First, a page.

Saturday, 26 January 2019

REVIEW: Sleeping Beauty - The Grange Theatre, Oldham

What would you say the art form of pantomime was created for? In my mind, panto is a feel good form of theatre, deliberately ridiculous and deliberately extravagant, designed to humour and entertain. And tonight’s show, ‘Sleeping Beauty’, was all of those things and more.

We all know the tale of ‘Seeping Beauty’; a child is cursed to prick her finger on a spindle on her 18th birthday, causing the whole palace to sleep for 100 years. The only thing that can break the spell is, of course, true love’s kiss. A tale of good prevailing over evil; of monsters being defeated by heroes; and of love conquering all. On the face of it, this fantastical pantomime sounds ideal for entertaining the children. But what about the adults in the audience? I’m thrilled to say (as an adult) that this show catered to audiences of all ages. Children around me were laughing, clapping and singing along, and the same must be said for most of the adults in the audience too. This production took the old story we all know and love, and coupled it with modern musical numbers and humour of every kind; from slapstick to stand-up.

The all-round standard of this production was incredibly high. Watching the actors on stage, it was easy to forget that this was a youth production. The confidence and accomplishment seen tonight by every single performer wowed me. For me, the star of the show was Jonny Molyneux, who played Dame Sniff. His character was vibrant and amusing. He coped well with the unscripted elements of the show and showed a real flare for comic timing (not to mention his wonderful stand-out outfits). Alongside Molyneux, Elton Amoateng, Holly Norbury and James Valentine, who played Silly Billy, Trumpy and Trumpy’s sidekick, Pumpy, respectively, also all gave wonderful comic performances. This was a large cast and so I cannot mention all performers, but special mention must also go to Jade Hamer, who played the evil Countess Carabosse. Every element of her performance was believably sinister and witch-like; from her voice, to her movement. She had the audience booing her within the first ten seconds of the show, which I assure you, is a good thing. The show was well-cast; each actor seemed perfectly suited to their role and I can see brilliant things for their futures.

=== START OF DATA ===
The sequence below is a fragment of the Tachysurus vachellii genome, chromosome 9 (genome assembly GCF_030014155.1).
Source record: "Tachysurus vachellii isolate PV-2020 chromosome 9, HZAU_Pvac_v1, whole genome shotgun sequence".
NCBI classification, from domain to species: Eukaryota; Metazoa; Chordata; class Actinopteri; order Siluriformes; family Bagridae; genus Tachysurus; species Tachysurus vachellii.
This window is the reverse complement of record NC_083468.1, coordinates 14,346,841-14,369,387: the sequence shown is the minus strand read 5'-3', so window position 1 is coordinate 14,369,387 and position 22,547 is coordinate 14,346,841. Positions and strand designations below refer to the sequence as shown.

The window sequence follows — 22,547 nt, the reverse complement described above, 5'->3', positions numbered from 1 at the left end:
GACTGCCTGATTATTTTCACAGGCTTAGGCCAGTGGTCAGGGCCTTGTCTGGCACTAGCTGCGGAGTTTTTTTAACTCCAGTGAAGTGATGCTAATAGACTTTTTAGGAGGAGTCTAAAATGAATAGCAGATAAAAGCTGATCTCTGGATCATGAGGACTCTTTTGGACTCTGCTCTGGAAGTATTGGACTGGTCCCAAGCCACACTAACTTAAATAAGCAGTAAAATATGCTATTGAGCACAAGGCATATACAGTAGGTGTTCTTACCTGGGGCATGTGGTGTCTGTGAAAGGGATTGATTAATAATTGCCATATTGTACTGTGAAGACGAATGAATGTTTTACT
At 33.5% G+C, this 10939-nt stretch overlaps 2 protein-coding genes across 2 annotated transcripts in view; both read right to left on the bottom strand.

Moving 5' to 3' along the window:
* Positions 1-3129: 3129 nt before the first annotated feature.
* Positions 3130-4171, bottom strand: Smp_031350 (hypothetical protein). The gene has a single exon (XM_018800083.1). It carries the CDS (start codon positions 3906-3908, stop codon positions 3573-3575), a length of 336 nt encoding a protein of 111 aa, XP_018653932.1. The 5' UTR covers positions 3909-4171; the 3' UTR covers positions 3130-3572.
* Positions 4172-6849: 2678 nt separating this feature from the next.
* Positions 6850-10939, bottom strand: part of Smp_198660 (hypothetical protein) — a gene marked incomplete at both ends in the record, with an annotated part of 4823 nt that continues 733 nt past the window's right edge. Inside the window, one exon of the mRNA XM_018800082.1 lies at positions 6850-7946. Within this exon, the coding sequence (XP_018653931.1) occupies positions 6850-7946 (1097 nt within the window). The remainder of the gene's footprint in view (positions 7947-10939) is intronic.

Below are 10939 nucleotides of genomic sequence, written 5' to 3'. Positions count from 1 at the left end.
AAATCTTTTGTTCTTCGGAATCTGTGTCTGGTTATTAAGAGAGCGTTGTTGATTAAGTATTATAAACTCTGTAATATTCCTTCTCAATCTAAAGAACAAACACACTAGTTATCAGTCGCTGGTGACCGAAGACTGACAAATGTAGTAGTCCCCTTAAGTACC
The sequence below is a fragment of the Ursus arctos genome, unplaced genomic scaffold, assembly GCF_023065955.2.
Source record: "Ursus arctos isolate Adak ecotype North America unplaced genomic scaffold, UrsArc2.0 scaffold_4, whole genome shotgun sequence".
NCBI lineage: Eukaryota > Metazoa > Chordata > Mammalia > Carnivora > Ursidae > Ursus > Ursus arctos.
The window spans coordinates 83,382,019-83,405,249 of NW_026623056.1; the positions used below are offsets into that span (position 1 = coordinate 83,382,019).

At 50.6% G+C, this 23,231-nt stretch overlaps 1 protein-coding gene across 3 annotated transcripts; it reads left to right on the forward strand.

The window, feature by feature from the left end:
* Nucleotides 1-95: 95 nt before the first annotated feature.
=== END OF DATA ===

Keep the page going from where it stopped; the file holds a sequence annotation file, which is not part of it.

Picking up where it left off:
The singing, dancing and acting were all incredible in this show, revealing the performers’ superb versatility. The principal boy and girl; played by Lois Ormerod and Eva Carty, both had wonderful voices and their duets together were almost magical. Every single actor on the stage clearly loved what they were doing, and their passion radiated on stage and was felt throughout the audience.

The show itself worked like a well-oiled machine, thanks to the show’s director Prab Singh, along with the rest of the cast and crew. There was clearly a lot of work going on behind the scenes here, with the endless set and prop changes, the multiple musical numbers and sound effects, and the sheer speed of the show’s scene changes. All of which ensured we as an audience were never kept waiting. This only demonstrates how effective a performance can be when all the cast and crew work together as a collective.

The costumes were as splendid as a show like this deserved, from wardrobe team Claire Howarth, Trish Pemberton and Angie Mills, as was Mark Beaumont’s set design, successfully creating the illusion of at least half a dozen different locations in a two hour show.

This was the first show I have seen from the North West Theatre Arts Company, and I can assure you that it will not be the last. Many people dismiss pantomimes as a silly and 'unprofessional' art form, but seeing tonight’s performance, I would have to strongly disagree. OH YES I DO!

Reviewer – Megan Relph
on - 25/1/19


  1. I was there Friday night. Every thing was excellent. Well done everyone

  2. On behalf of the whole NWTAC Tech Team, I would like to thank you for your kind words about our work. We take pride in what we do and our split-second scene changes. The audience wants to follow the story, not wait an age for a scene to be set.